\begin{equation}

F(R)\times R^{2.7} = 1.34-4.99\times 10^{-4}R+\frac{44.3}{12.6+R}-\frac{168}{31.1+R^{2}} +\frac{13600}{22200+R^{2}}, \quad R>1.5\ {\rm GV},

\end{equation}

while the average accuracy of AMS-02 data is about 10%-20%.

**Carbon and Oxygen LIS**

In Boschini et al 2018b authors provide an analytical expression for the GALPROP LIS for **Carbon and Oxygen**, from 0.3 GV up to 10 TV for Carbon and from 0.4 GV up to 10 TV for Oxygen:

\begin{align}\label{EQ::an}

F(R) \times R^{2.7} &= \left\{

\begin{array}{ll}

\sum_{i=0}^5 a_i R^{i} + \frac{b R}{c+d R^2}, &R\le R_d,\\

\sum_{i=-2}^2 p_i R^{i} \! + \! f\sqrt R \! + \! \sum_{i=0}^2 \frac{g_i}{h_i+l_i R} \! + \! \frac{m}{n+o R^2} ,&R>R_d,

\end{array}

\right.

\end{align}

where \(a_i, b, c, d, e, f, g_i, h_i, l_i, m, n, o, p_i\) are the numerical coefficients summarized in Table 4, and \(R\) is the rigidity in GV. The fit is tuned to agree with Voyager 1 measurements at low rigidities smoothing any structure introduced by GALPROP calculation in the energy range where no data points are available. The derived expressions are virtually identical, within 1\%--5\%, to numerical solutions spanning over 5 orders of magnitude in rigidity, including the spectral flattening at high energies.

**Lithium, Beryllium, Boron and Nitrogen LIS**

In Boschini et al 2020a authors provide an analytical expression for the GALPROP LIS for Lithium, Beryllium, Boron and Nitrogen, from 350 MV to 50 TV,:

### Electron LIS

In Boschini et al 2018c., it was provided a parameterization \(F(T)\) of the electron GALPROP LIS from 2 MeV up to 90 GeV as a function of kinetic energy in GeV:

\begin{align}\label{EQ::ele}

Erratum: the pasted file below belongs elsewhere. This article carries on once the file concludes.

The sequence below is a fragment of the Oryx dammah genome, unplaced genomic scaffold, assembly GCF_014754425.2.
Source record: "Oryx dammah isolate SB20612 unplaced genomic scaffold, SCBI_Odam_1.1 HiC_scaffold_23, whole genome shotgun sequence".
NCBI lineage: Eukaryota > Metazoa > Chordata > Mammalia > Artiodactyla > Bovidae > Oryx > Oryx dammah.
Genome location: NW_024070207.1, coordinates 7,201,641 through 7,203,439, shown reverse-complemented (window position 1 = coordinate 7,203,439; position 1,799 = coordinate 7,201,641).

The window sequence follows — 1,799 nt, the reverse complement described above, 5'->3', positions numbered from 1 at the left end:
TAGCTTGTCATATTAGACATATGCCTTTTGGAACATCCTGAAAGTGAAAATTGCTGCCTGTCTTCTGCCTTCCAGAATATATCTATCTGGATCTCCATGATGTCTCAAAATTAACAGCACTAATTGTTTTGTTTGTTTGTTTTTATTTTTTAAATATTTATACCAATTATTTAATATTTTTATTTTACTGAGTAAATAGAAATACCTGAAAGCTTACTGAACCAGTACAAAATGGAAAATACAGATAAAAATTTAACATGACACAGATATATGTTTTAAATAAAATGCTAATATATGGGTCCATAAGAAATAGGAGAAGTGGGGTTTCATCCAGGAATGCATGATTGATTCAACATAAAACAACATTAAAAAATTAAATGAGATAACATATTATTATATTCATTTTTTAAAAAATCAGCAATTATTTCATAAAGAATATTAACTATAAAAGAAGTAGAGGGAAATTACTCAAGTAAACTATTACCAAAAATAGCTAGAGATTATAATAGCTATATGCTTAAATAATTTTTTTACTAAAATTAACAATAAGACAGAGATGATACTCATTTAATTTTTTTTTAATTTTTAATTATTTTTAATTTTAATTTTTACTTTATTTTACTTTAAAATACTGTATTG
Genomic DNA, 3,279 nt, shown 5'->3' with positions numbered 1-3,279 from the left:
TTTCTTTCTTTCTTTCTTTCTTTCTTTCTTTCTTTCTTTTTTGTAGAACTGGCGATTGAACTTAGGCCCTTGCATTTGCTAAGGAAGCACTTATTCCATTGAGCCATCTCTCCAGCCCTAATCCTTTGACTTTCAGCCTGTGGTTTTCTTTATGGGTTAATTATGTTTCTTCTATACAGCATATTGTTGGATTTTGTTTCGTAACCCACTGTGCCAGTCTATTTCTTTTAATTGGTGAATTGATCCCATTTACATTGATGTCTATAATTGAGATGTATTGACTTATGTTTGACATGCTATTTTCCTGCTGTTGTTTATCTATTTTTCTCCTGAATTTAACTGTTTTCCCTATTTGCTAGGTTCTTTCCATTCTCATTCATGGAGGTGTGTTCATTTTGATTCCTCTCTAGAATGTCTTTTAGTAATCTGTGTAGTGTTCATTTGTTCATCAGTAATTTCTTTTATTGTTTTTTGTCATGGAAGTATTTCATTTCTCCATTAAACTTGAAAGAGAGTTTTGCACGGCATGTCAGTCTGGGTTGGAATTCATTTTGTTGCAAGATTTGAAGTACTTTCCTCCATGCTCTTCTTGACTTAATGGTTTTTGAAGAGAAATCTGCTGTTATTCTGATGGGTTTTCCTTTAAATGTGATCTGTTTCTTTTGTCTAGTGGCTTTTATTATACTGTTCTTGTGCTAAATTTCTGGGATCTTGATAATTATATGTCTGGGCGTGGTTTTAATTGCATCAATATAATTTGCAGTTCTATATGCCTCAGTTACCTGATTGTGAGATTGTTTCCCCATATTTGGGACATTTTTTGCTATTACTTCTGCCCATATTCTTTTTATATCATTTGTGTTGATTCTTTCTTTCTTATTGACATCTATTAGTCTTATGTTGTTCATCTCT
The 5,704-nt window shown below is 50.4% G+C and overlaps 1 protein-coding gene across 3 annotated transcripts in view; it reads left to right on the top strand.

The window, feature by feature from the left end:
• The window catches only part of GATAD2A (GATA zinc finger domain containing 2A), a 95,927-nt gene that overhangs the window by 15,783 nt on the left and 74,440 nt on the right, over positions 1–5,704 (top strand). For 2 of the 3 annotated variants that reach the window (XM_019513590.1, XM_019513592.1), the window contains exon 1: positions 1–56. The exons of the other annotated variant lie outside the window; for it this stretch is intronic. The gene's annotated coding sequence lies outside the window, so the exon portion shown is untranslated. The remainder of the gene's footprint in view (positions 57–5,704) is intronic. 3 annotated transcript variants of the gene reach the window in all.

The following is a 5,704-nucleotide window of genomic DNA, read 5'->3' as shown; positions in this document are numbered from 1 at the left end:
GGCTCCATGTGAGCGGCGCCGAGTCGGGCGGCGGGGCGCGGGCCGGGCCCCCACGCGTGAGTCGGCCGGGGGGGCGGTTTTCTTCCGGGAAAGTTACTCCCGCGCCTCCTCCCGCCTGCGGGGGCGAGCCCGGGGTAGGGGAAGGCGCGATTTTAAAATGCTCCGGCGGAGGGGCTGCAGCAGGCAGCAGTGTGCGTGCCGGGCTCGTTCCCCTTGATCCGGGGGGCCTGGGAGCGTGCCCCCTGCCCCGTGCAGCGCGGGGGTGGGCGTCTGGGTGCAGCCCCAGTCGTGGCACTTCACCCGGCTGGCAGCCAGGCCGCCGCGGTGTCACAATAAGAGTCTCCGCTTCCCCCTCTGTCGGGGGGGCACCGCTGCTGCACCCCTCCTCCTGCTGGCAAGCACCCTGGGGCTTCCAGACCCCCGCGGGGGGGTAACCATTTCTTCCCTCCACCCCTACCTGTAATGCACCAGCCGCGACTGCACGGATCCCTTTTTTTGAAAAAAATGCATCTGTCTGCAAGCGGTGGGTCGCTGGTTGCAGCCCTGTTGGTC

&F(T) = \\

&\left\{

\begin{array}{ll}

\frac{1.181\!\!\times\!\! 10^{11} T^{-12.061}}{1+4.307\!\!\times\!\! 10^{8} T^{-9.269}+3.125\!\!\times\!\! 10^{8} T^{-10.697}} & T<6.88 GeV\,\\ \nonumber

995.598\, T^{-3.505}+4.423\, T^{-2.620}, & T\ge 6.88 GeV, \nonumber

\end{array}

\right.\nonumber

\end{align}

where the units are (m\(^2\) s sr GeV)\(^{-1}\). This fit reproduces the \galprop{} electron LIS with an accuracy better than 5\% for the whole quoted energy range.

The electron LIS that results from the model calculations is in a good agreement with data (See discussion in Boschini et al 2018c.). Meanwhile, it may harbor an additional electron component from an unknown source of the same nature as that of the excess positrons. If charge-sign symmetry is assumed, i.e. that the electron and positron components coming from an unknown source have identical spectra, then the spectral shape of such an additional electron component can be derived from AMS-02 positron measurements. The spectrum of an additional component, ``the signal,'' \(S(T)\) can be parametrized as a function of kinetic energy as:

\begin{equation}

S(T)= 4.5\times10^{-3}\ T^{-1.53} e^{-\frac{T}{400\ {\rm GeV}}}\ ({\rm m}^2\ {\rm s\ sr\ GeV})^{-1}

\end{equation}

This involves a re-tuning of the electron injection spectrum above the break at 95 GV (See discussion in Boschini et al 2018c.). This parameterization also takes into account the standard astrophysical background of secondary positrons evaluated to be \(\le\)6\% at 30 GeV.